By Ray Pride


Submissions open for the 2016 Film Festival, Slamdance Alumni returns for Manager Position, and programs expand through Slamdance Cinema Club, Slamdance Studios on HULU, and beyond

(LOS ANGELES, CA—May 29, 2015) Following last year’s record breaking submission numbers, Slamdance Film Festival is now open for 2016 entries with a new program called DIG and the return of alumni Clementine Leger as festival manager. At the same time, the organization’s distribution arm Slamdance Studios, is showing major year-round growth for itsonline and live event enterprises. This month, Slamdance Studios on Hulu premieres Slam Collective’sI Want To Be an American” based on the exquisite corpse parlor game and the wildly successful ArcLight Presents Slamdance Cinema Club screens Pavan Moondi’s and Brian Robertson’s Diamond Tongues” and Chris Furbee’sHuntington’s Dance”.

Slamdance invites filmmakers to take the first step in their filmmaking careers by submitting to the 2016 Slamdance Film Festival now. Submissions open June 1st and continue through October 15th. Filmmakers may submit through the newly added platform FilmFreeway, Withoutabox, as well as through the festival’s alternative submission form at

Slamdance continues to support independent filmmaking and Slamdance alumni with the expansion of year-round programming such as Arclight Presents Slamdance Cinema Club, the premiere of the Slam Collective’s collaborative documentary feature “I Want To Be An American” throughSlamdance Studios on Hulu. Another new filmmaker partnership with Digital Bolex has created the Slamdance x Digital Bolex Fearless Filmmaking Competition that will present selections from the inaugural program at Cinegear, LA on June 5 at Paramount Studios.

Taking over the pivotal role of Manager of the Slamdance Film Festival during this time of expansion is Slamdance alumni, Clementine Leger, who has rejoined Slamdance Film Festival as festival manager after two seasons as programming coordinator for the Florida Film Festival.

Slamdance programs and competitions continue for filmmakers at all stages of their career, including the Slamdance Screenplay Competition, and the newly launched Slamdance Digital, Interactive & Gaming showcase, DIG.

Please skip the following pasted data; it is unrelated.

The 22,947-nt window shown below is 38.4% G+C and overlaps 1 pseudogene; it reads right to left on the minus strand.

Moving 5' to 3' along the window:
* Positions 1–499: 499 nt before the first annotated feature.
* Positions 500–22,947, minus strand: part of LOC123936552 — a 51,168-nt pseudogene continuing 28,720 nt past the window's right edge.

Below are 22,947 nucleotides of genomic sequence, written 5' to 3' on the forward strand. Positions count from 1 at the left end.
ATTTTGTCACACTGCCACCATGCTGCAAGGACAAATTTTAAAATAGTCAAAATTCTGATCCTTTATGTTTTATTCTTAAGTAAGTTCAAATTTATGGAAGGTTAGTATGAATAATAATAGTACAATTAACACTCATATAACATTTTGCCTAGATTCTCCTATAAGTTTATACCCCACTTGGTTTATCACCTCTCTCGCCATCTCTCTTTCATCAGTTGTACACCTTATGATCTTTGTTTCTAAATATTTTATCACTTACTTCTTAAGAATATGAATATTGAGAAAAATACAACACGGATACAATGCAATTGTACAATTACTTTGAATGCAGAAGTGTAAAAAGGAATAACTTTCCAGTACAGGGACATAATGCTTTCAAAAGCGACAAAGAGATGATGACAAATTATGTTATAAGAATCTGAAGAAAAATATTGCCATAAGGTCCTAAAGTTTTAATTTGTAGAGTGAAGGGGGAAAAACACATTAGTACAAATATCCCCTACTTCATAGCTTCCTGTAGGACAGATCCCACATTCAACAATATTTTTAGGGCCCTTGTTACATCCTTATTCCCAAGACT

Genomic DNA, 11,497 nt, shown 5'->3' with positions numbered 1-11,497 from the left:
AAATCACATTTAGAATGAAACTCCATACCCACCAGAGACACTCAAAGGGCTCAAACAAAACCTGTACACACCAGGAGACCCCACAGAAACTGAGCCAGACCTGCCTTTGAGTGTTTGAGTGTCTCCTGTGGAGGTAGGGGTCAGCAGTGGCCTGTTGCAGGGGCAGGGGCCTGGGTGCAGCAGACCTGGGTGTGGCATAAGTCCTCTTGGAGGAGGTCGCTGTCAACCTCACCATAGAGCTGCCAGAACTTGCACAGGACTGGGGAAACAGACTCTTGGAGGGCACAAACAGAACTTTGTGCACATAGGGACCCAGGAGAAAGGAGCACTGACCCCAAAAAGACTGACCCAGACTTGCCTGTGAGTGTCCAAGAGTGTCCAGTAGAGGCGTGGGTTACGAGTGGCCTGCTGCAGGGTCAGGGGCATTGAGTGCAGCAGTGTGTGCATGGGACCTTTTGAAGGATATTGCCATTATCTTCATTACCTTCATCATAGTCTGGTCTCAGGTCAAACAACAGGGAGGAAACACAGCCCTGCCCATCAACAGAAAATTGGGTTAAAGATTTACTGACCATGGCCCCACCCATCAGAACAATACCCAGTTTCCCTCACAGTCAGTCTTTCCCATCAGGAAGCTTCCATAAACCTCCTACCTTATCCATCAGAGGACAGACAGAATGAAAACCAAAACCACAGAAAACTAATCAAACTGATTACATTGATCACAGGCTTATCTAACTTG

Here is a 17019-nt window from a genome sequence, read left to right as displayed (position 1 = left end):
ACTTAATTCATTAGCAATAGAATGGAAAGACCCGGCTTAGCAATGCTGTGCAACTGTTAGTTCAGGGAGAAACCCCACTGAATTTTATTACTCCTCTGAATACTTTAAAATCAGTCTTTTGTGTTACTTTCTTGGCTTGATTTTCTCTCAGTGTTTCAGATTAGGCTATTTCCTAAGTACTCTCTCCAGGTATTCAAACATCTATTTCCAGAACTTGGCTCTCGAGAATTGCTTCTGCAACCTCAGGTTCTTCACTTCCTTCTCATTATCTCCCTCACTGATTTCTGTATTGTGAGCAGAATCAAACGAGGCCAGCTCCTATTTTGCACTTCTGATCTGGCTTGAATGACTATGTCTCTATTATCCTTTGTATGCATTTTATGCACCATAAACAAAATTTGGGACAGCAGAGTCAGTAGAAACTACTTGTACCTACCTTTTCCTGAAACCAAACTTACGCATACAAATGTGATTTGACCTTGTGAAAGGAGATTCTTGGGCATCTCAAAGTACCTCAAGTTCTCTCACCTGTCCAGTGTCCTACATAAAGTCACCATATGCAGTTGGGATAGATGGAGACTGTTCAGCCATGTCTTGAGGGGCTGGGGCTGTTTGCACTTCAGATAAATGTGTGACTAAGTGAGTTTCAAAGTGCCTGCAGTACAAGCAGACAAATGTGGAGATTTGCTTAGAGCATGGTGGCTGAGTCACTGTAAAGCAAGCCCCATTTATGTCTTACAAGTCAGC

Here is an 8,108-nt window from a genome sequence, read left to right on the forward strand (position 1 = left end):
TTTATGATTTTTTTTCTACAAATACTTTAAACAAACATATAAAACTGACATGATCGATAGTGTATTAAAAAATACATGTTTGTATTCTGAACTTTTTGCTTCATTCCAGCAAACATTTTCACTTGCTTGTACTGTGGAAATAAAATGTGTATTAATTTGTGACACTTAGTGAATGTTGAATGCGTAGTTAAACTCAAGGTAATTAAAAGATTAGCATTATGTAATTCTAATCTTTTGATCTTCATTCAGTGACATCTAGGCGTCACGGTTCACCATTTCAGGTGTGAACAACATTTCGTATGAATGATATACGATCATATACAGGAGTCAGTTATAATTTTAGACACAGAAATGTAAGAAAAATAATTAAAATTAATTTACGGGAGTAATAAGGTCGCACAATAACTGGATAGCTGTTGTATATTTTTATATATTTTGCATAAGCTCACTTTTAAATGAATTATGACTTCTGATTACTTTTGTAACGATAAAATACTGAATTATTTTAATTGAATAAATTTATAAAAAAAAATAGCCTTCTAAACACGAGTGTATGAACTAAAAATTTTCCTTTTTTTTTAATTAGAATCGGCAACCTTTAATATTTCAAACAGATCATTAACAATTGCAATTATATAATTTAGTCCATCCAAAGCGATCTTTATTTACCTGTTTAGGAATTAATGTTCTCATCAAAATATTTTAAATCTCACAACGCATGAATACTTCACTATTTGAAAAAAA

“Right now, our Slamdance programs are growing at an unprecedented rate and we are very fortunateClementine Leger has returned to manage them. Our purpose of breaking boundaries for independent artists to reach audiences globally at live events and online is steadily and surely being realized and we have great partnerships to thank for that,” stated Peter Baxter, Slamdance President & Co-Founder.

Ongoing and upcoming Slamdance programs of note:

Slamdance and Digital Bolex will present a showcase of films created for the inaugural Slamdance x Digital Bolex Fearless Filmmaking Competition. This screening will take place on June 5th, 8:15pm as part of the Cinegear Expo at Paramount Studios in Hollywood, and registration is free through May 30th. All films in the showcase were shot on the Digital Bolex D16 Digital Cinema Camera.

Slamdance Studios recently premiered “I Want To Be An American” on VOD within its Hulu slate. “I Want To Be An American” is a collaborative, international documentary experience made by the SlamCollective. It is available to watch:

Slamdance Digital, Interactive & Gaming, or DIG, is now accepting entries, and will closeAugust 31, 2015. FREE to enter for artists and filmmakers working in contemporary digital art, virtual reality, augmented and expanded cinema, and gaming:

The Slamdance Screenplay Competition continues through July 28. Late Deadline June 10th, 2015; Withoutabox Extended Deadline July 28th, 2015. More information can be found here:

ArcLight Presents Slamdance Cinema Club continues with summer titles including:“Huntington’s Dance” on June 14th, “Diamond Tongues” on June 15th, “Yosemite” (starringJames Franco) on July 12th, “On Her Own” on July 13th, “They Look Like People” on August 9th, and “20 Years of Madness” on August 10th. To learn more about this program and to buy tickets go to:

About Slamdance

Slamdance is a year-round organization and film festival that serves as a showcase for the discovery and development of emerging independent talent and innovative filmmaking. Slamdance is the only festival programmed entirely by filmmakers and is a fertile ground for new filmmakers to begin their careers. The festival began as an alternative to the Sundance Film Festival in Park City, Utah and they continue to run concurrently.

Notable Slamdance alumni who first gained notice at the festival include: Christopher Nolan (Interstellar), Oren Peli (Paranormal Activity), Marc Forster (World War Z), Jared Hess (Napoleon Dynamite), Lena Dunham (Girls), Benh Zeitlin (Beasts of the Southern Wild), Anthony & Joe Russo (Captain America: The Winter Soldier), Jeremy Saulnier (Blue Ruin), Seth Gordon (Horrible Bosses) and Lynn Shelton (Humpday). Box Office Mojo reports alumni who first showed their work at Slamdance have accumulated over $11.5 billion in the Box Office to date.